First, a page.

I don’t usually comment in depth on the financial crisis, because the business pages are full of commentators (my favourite is Ambrose, you may have noticed) who understand it a great deal better than I do. But I have a few points to make.
First, though, a caveat. This column does not take responsibility for financial advice. Indeed, would you trust financial advice from a politician in the first place? Investors should seek professional advice. Prices may go down as well as up, and the past is not necessarily a guide to the future (especially now). Terms and conditions apply.
To start with, let’s challenge the conventional wisdom. “It’s all the fault of the bankers”. Or the hedge funds. Or the venture capitalists. No it’s not. On the whole, the hedge funds and the venture capitalists do a good job. The banks have certainly been irresponsible, and have had perverse incentive structures, but they worked within the rules laid down by politicians, central bankers and regulators (Gordon Brown’s triple-headed regulatory structure didn’t help).
It all started way back, with Jimmy Carter and Bill Clinton, good redistributive Democrats, who wanted to extend home ownership to disadvantaged homes owners who were unlikely to repay their mortgages. And they pressed America’s big lenders, Fannie Mae and Freddie Mac, to do so, throwing out any idea of prudence on the way. Hence the infamous “Ninja” mortgages. Then the Central Bankers, starting with Alan Greenspan, kept interest rates way too low for way too long, arguing that asset bubbles would take care of themselves. They did, of course, eventually, and now we see the consequences.
OK. I admit it. I was a great fan of Greenspan. Now, with the benefit of 20/20 hindsight, I see the flaw in his logic.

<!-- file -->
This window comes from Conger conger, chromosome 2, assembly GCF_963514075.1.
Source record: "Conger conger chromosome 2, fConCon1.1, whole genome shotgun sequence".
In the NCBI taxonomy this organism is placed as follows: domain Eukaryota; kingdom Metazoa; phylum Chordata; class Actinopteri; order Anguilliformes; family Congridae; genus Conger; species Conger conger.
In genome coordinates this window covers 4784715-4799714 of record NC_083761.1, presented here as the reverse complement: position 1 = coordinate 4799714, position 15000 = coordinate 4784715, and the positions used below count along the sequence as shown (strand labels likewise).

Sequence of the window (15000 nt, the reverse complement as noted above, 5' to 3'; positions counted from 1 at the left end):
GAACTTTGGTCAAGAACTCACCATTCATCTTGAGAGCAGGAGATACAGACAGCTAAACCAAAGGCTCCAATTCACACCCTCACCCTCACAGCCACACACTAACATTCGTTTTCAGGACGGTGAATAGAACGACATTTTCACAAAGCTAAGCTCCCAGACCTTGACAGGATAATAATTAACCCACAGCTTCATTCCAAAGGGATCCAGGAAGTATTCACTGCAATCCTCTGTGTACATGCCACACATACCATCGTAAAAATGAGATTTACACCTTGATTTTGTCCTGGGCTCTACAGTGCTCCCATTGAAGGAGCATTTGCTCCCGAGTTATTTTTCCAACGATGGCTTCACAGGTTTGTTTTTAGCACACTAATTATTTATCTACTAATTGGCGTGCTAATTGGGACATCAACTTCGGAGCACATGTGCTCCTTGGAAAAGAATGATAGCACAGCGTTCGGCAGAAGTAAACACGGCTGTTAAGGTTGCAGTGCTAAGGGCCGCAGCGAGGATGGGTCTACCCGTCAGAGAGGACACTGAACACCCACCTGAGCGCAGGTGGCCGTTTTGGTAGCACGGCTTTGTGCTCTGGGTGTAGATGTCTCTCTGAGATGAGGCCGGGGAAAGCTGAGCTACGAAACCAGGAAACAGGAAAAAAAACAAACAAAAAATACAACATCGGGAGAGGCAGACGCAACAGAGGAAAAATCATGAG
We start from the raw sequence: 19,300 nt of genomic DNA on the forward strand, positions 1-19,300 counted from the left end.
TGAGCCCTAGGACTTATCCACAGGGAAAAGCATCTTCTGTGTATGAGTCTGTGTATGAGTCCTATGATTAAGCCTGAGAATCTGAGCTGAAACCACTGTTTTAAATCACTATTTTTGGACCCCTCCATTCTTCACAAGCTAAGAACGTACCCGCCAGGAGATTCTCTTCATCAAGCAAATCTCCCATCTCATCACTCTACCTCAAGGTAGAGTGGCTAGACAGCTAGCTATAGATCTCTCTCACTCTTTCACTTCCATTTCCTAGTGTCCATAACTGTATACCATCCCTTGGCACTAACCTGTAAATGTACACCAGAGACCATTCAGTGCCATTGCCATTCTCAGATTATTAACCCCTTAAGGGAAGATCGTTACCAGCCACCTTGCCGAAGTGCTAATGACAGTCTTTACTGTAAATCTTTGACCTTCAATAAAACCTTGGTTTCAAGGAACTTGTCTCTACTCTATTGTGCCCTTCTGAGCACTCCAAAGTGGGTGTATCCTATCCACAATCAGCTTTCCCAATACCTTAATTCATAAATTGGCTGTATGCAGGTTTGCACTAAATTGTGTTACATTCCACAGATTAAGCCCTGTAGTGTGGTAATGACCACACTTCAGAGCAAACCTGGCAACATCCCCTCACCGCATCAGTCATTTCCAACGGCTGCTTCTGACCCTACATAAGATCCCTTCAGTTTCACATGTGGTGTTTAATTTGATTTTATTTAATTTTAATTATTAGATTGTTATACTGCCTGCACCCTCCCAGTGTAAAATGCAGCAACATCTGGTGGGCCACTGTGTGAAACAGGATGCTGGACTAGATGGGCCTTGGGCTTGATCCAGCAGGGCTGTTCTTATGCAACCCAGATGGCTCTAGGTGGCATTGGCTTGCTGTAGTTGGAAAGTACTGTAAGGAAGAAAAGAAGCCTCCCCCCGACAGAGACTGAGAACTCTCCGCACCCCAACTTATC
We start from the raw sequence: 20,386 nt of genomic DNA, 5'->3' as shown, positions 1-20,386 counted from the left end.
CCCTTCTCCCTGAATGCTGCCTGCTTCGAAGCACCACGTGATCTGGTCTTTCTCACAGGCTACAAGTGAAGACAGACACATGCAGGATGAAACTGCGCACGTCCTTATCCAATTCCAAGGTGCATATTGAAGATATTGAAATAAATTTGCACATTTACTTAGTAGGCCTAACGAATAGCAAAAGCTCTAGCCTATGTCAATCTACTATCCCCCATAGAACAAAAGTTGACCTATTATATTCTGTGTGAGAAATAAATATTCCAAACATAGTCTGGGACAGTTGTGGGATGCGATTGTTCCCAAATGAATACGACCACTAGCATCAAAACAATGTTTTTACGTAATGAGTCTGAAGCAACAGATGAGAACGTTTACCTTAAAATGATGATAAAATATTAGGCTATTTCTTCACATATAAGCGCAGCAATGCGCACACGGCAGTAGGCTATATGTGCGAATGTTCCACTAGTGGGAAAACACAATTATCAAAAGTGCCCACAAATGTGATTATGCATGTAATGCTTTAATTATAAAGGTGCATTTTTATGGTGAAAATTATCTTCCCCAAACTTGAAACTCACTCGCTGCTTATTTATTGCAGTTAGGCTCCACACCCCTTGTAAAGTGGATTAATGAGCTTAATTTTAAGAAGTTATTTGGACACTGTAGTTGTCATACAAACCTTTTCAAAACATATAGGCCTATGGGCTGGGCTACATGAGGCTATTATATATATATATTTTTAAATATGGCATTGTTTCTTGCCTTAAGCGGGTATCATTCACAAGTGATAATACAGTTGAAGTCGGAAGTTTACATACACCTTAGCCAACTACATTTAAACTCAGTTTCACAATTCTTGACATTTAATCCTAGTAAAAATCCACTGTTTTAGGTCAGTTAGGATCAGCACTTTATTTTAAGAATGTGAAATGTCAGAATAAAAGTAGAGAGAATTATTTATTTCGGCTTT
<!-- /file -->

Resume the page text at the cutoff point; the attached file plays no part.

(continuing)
Bizarrely, the rating agencies are also in the frame. Yes, they made the same false assumptions as everyone else. But they remain the canary in the mine, and there’s no percentage in shooting the messenger.
So where are we now? The EU’s massive Greek bail-out is under a cloud. The Germans hate it — and they’ll have to pay for it. The funds may never materialise, and if they do, they may not be enough. They’d keep Greece out of hock for a year or two, but if they have to cover Portugal or Spain as well, they’ll soon run out. The Greek bail-out is contingent on an austerity programme which may prove politically undeliverable. Now we see suggestions that the fund could also bail out Europe’s major banks. We’ve already spent it several times over, and we don’t even have it in the bank yet.
Then there are the question marks over European banks, many of which have large holdings of government and other debt from ….. well, from Greece, and Portugal, and Spain. The EU is running stress tests on the banks. Results are due later in July. But it’s already clear that they’ll assume that government debt is good, because if they apply (say) a 30% haircut to dodgy sovereign debt, the banks will fail and confidence, what’s left of it, will evaporate. So let’s be clear: we’re going to assume that everything will be OK, and this will lead to the conclusion that ….. everything is OK. Rubbish in, rubbish out.
Of course the left are correct to point out that significant cuts in government spending will have a negative impact on recovery and growth. But excessive government debt will spook the bond markets and drive interest rates sky-high — which will also impact recovery and growth. We are between the Scylla of stimulus withdrawn, and the Charybdis of a sovereign debt crisis. We just have to hope that there is enough clear blue water between the rocks on either side to enable the Ship of State to navigate a middle way. In the UK, I think our coalition has it about right.
So where should you put your nest-egg (if you have a nest-egg)? The old assumption was that banks and building societies and government bonds were boring and low-return, but safe. We can’t count on that any longer. House property has the advantage that bricks and mortar generally don’t melt away (and you can live in your investment), and my own view is that there will be no further substantial falls in house prices. But I could be wrong.
One piece of good advice is to pay down debt. Another that still applies is to have a spread of investments, and not to put all your nest-eggs in one basket. More than one bank, more than one unit trust, maybe more than one currency and more than one national economy. Remember to take professional advice on which bank, which unit trust, which currency and which countries.
One of my very distinguished and well-known colleagues last night suggested — in all seriousness — that it was no longer daft to think of keeping a suitcase of cash under the bed. But which currency, and which bed?